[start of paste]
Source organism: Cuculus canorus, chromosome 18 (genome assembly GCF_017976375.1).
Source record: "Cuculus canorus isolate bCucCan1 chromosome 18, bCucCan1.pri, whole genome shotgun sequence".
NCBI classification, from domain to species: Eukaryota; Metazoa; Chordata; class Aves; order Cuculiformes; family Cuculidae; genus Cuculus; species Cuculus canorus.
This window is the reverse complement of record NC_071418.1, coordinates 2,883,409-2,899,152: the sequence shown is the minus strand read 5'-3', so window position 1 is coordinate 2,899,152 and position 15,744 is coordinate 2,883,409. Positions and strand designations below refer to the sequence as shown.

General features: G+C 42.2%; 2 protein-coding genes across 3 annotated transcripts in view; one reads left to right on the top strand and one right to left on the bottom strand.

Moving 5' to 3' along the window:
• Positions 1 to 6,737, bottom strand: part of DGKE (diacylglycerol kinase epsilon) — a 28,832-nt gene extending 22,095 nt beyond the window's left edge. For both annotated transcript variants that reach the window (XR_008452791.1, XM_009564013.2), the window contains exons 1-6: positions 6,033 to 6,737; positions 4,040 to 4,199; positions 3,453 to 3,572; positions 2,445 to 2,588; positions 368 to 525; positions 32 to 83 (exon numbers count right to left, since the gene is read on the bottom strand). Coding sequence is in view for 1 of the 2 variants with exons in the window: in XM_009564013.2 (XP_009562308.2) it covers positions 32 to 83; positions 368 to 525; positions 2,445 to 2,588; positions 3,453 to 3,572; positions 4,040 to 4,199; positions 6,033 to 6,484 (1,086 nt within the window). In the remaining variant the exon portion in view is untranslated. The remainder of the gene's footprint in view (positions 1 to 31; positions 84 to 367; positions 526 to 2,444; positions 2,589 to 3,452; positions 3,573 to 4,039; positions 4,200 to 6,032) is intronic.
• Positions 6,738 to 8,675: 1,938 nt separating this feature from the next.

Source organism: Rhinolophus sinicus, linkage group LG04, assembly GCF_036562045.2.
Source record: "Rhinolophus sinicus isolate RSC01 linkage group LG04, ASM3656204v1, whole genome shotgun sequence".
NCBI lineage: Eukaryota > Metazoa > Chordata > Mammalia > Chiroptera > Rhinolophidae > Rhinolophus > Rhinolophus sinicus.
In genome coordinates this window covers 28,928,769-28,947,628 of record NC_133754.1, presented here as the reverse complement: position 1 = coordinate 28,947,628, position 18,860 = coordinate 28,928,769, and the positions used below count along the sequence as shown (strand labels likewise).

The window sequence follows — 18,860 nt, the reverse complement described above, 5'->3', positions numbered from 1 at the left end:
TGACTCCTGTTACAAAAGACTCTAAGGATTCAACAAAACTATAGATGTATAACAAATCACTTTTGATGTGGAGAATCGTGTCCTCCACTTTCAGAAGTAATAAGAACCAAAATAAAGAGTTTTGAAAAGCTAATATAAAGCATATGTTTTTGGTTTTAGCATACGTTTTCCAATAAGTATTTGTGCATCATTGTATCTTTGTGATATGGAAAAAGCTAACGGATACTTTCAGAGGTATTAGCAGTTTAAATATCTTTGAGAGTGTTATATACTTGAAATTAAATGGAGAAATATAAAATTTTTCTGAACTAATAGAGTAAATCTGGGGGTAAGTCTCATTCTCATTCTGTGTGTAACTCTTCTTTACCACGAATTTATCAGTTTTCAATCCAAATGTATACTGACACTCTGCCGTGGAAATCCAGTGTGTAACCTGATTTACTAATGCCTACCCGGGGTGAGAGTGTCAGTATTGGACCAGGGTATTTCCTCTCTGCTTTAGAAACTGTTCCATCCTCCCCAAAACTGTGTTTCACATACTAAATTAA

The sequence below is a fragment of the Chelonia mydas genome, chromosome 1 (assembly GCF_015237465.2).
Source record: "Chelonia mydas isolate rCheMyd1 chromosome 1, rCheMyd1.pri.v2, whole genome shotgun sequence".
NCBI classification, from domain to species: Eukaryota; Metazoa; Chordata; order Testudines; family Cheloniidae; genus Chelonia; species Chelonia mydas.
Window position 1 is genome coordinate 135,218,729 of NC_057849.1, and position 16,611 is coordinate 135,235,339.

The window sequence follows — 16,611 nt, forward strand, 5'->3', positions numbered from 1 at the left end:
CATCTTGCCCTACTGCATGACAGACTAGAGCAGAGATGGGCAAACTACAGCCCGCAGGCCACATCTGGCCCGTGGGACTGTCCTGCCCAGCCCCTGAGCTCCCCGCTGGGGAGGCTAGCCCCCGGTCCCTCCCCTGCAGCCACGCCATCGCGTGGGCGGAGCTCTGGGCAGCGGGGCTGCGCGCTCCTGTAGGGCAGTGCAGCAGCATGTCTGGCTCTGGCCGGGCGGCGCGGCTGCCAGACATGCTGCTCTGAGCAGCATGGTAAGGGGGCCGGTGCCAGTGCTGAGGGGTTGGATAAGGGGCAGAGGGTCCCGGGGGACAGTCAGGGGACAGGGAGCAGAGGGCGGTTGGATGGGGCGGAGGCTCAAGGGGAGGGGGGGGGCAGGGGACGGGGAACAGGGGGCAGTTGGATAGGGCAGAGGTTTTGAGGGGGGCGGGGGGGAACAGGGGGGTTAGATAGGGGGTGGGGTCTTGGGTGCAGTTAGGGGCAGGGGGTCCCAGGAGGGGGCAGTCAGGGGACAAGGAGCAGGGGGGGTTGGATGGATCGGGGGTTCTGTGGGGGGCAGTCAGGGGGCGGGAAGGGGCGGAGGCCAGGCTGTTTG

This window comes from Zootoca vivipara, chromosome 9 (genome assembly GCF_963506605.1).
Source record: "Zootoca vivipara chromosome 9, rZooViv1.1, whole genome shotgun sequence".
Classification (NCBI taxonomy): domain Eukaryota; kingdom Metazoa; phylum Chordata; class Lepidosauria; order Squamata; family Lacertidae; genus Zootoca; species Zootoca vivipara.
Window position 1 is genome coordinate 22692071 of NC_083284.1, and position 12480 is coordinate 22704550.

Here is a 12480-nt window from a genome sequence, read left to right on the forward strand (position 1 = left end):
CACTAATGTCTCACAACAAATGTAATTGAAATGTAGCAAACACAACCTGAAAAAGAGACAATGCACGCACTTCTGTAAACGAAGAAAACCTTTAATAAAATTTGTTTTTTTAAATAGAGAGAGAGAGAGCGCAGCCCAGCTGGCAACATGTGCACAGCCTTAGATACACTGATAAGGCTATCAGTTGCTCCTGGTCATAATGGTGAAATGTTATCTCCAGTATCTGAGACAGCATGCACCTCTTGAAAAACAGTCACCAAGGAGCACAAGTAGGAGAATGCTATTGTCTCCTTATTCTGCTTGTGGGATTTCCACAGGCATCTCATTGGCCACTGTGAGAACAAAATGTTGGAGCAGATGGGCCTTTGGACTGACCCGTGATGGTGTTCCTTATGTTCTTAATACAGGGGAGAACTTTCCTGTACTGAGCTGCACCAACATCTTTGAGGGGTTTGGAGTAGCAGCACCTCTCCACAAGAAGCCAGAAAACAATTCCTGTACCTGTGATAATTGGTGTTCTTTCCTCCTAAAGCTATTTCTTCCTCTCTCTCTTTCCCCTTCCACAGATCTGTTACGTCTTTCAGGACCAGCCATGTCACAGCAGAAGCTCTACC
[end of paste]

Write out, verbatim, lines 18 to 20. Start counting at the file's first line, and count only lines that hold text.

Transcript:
Window position 1 is genome coordinate 135,218,729 of NC_057849.1, and position 16,611 is coordinate 135,235,339.

The window sequence follows — 16,611 nt, forward strand, 5'->3', positions numbered from 1 at the left end:
CATCTTGCCCTACTGCATGACAGACTAGAGCAGAGATGGGCAAACTACAGCCCGCAGGCCACATCTGGCCCGTGGGACTGTCCTGCCCAGCCCCTGAGCTCCCCGCTGGGGAGGCTAGCCCCCGGTCCCTCCCCTGCAGCCACGCCATCGCGTGGGCGGAGCTCTGGGCAGCGGGGCTGCGCGCTCCTGTAGGGCAGTGCAGCAGCATGTCTGGCTCTGGCCGGGCGGCGCGGCTGCCAGACATGCTGCTCTGAGCAGCATGGTAAGGGGGCCGGTGCCAGTGCTGAGGGGTTGGATAAGGGGCAGAGGGTCCCGGGGGACAGTCAGGGGACAGGGAGCAGAGGGCGGTTGGATGGGGCGGAGGCTCAAGGGGAGGGGGGGGGCAGGGGACGGGGAACAGGGGGCAGTTGGATAGGGCAGAGGTTTTGAGGGGGGCGGGGGGGAACAGGGGGGTTAGATAGGGGGTGGGGTCTTGGGTGCAGTTAGGGGCAGGGGGTCCCAGGAGGGGGCAGTCAGGGGACAAGGAGCAGGGGGGGTTGGATGGATCGGGGGTTCTGTGGGGGGCAGTCAGGGGGCGGGAAGGGGCGGAGGCCAGGCTGTTTG